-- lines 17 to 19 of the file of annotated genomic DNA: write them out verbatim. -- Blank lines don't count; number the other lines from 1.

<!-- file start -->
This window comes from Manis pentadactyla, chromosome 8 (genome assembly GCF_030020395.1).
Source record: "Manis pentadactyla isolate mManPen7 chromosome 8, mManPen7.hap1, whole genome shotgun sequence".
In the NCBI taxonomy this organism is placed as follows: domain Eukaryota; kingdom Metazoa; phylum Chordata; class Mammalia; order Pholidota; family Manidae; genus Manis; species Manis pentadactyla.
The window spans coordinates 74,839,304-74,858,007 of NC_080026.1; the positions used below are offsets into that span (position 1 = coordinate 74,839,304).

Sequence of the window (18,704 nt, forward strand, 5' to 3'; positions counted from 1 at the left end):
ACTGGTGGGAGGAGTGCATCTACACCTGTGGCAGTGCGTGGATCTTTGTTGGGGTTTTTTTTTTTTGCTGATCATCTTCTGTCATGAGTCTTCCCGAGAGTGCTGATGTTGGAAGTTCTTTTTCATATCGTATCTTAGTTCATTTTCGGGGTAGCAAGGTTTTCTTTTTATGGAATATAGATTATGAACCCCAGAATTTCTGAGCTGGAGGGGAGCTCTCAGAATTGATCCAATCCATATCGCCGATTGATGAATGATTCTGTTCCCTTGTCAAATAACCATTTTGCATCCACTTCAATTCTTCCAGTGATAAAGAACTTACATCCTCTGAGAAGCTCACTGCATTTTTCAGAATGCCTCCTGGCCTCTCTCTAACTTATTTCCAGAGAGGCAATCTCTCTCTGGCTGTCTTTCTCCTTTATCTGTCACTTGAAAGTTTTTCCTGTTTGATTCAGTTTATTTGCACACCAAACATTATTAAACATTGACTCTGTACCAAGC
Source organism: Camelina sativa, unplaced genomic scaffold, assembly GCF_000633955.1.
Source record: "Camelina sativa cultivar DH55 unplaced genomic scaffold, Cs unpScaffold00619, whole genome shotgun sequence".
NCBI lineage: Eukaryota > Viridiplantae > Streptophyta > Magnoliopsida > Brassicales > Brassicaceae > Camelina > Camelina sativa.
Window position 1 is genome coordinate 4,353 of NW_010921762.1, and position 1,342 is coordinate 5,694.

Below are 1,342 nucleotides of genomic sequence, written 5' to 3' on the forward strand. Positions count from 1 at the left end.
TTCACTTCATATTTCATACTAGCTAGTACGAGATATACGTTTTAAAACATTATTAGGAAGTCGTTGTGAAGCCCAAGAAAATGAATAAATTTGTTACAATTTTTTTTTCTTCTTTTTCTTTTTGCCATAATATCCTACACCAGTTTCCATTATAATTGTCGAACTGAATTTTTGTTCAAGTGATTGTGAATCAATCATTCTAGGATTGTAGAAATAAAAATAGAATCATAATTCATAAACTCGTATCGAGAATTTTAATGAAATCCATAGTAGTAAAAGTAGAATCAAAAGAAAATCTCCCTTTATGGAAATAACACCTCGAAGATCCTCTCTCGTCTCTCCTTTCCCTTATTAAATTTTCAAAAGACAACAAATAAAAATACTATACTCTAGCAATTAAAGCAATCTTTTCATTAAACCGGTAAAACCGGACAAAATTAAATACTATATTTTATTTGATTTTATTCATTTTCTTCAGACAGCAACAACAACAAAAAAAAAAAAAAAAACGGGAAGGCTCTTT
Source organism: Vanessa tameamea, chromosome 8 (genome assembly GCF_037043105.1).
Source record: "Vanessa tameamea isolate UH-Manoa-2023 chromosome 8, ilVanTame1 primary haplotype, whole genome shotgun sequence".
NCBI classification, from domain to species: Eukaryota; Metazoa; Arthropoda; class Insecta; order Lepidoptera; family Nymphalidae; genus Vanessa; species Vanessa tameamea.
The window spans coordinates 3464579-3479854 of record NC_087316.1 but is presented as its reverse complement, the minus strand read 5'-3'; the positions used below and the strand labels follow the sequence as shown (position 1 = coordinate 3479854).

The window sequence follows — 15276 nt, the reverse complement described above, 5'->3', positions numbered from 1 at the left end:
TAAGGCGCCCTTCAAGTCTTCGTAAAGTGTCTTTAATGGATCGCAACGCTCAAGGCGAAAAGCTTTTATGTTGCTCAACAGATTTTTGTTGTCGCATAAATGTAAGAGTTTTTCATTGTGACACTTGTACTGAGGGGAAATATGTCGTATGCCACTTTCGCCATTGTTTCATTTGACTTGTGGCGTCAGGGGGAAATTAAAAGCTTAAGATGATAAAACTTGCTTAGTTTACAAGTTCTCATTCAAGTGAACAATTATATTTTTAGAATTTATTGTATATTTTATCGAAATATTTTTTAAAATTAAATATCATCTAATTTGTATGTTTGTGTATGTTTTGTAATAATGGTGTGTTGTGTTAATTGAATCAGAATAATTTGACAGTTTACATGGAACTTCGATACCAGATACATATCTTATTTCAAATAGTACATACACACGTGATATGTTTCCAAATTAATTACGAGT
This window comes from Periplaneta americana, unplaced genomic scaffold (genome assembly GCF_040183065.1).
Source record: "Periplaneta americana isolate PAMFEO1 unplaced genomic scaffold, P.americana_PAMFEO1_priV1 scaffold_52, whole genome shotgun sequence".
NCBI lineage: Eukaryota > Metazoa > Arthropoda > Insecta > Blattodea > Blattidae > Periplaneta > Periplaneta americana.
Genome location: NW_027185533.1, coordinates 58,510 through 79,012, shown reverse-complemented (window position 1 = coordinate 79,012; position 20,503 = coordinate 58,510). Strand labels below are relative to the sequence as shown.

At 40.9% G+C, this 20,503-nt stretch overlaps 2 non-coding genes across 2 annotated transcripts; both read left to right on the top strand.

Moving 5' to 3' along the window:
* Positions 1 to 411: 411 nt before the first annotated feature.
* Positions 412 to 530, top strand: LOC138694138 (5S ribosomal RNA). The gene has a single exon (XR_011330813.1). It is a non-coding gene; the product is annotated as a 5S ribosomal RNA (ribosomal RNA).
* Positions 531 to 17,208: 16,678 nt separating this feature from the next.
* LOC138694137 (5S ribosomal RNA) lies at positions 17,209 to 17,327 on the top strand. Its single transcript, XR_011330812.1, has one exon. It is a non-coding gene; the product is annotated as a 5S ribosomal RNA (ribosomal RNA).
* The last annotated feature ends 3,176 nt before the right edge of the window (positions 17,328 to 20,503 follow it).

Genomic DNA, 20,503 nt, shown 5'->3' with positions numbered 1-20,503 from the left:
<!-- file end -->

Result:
The window sequence follows — 15276 nt, the reverse complement described above, 5'->3', positions numbered from 1 at the left end:
TAAGGCGCCCTTCAAGTCTTCGTAAAGTGTCTTTAATGGATCGCAACGCTCAAGGCGAAAAGCTTTTATGTTGCTCAACAGATTTTTGTTGTCGCATAAATGTAAGAGTTTTTCATTGTGACACTTGTACTGAGGGGAAATATGTCGTATGCCACTTTCGCCATTGTTTCATTTGACTTGTGGCGTCAGGGGGAAATTAAAAGCTTAAGATGATAAAACTTGCTTAGTTTACAAGTTCTCATTCAAGTGAACAATTATATTTTTAGAATTTATTGTATATTTTATCGAAATATTTTTTAAAATTAAATATCATCTAATTTGTATGTTTGTGTATGTTTTGTAATAATGGTGTGTTGTGTTAATTGAATCAGAATAATTTGACAGTTTACATGGAACTTCGATACCAGATACATATCTTATTTCAAATAGTACATACACACGTGATATGTTTCCAAATTAATTACGAGT
This window comes from Periplaneta americana, unplaced genomic scaffold (genome assembly GCF_040183065.1).